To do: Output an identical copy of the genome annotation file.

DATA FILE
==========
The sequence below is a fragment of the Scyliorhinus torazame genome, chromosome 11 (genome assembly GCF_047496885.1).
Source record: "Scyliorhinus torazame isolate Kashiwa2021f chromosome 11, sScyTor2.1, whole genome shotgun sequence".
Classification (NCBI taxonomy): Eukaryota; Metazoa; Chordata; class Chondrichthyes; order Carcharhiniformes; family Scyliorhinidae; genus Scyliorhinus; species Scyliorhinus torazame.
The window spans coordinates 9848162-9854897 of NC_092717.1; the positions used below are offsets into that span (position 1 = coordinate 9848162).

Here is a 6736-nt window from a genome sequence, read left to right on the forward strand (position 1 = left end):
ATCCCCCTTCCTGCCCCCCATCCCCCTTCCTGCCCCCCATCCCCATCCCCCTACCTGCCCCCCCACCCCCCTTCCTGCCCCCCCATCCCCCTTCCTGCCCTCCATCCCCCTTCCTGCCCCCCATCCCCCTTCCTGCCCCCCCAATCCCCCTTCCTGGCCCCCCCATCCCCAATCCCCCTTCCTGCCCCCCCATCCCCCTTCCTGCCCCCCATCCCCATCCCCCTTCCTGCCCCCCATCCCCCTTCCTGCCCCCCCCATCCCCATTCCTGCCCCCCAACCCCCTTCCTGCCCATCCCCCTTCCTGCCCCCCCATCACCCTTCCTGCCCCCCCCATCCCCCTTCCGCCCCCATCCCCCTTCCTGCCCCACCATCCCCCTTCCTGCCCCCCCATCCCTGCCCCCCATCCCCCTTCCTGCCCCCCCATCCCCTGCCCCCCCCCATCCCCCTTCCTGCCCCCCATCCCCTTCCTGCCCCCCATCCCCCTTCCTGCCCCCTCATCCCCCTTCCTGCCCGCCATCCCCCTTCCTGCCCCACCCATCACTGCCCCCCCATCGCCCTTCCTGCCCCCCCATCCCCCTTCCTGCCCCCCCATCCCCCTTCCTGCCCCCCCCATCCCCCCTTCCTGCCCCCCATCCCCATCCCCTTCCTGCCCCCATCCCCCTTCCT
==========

The sequence below is a fragment of the Scyliorhinus torazame genome, chromosome 11 (genome assembly GCF_047496885.1).
Source record: "Scyliorhinus torazame isolate Kashiwa2021f chromosome 11, sScyTor2.1, whole genome shotgun sequence".
Classification (NCBI taxonomy): Eukaryota; Metazoa; Chordata; class Chondrichthyes; order Carcharhiniformes; family Scyliorhinidae; genus Scyliorhinus; species Scyliorhinus torazame.
The window spans coordinates 9848162-9854897 of NC_092717.1; the positions used below are offsets into that span (position 1 = coordinate 9848162).

Here is a 6736-nt window from a genome sequence, read left to right on the forward strand (position 1 = left end):
ATCCCCCTTCCTGCCCCCCATCCCCCTTCCTGCCCCCCATCCCCATCCCCCTACCTGCCCCCCCACCCCCCTTCCTGCCCCCCCATCCCCCTTCCTGCCCTCCATCCCCCTTCCTGCCCCCCATCCCCCTTCCTGCCCCCCCAATCCCCCTTCCTGGCCCCCCCATCCCCAATCCCCCTTCCTGCCCCCCCATCCCCCTTCCTGCCCCCCATCCCCATCCCCCTTCCTGCCCCCCATCCCCCTTCCTGCCCCCCCCATCCCCATTCCTGCCCCCCAACCCCCTTCCTGCCCATCCCCCTTCCTGCCCCCCCATCACCCTTCCTGCCCCCCCCATCCCCCTTCCGCCCCCATCCCCCTTCCTGCCCCACCATCCCCCTTCCTGCCCCCCCATCCCTGCCCCCCATCCCCCTTCCTGCCCCCCCATCCCCTGCCCCCCCCCATCCCCCTTCCTGCCCCCCATCCCCTTCCTGCCCCCCATCCCCCTTCCTGCCCCCTCATCCCCCTTCCTGCCCGCCATCCCCCTTCCTGCCCCACCCATCACTGCCCCCCCATCGCCCTTCCTGCCCCCCCATCCCCCTTCCTGCCCCCCCATCCCCCTTCCTGCCCCCCCCATCCCCCCTTCCTGCCCCCCATCCCCATCCCCTTCCTGCCCCCATCCCCCTTCCT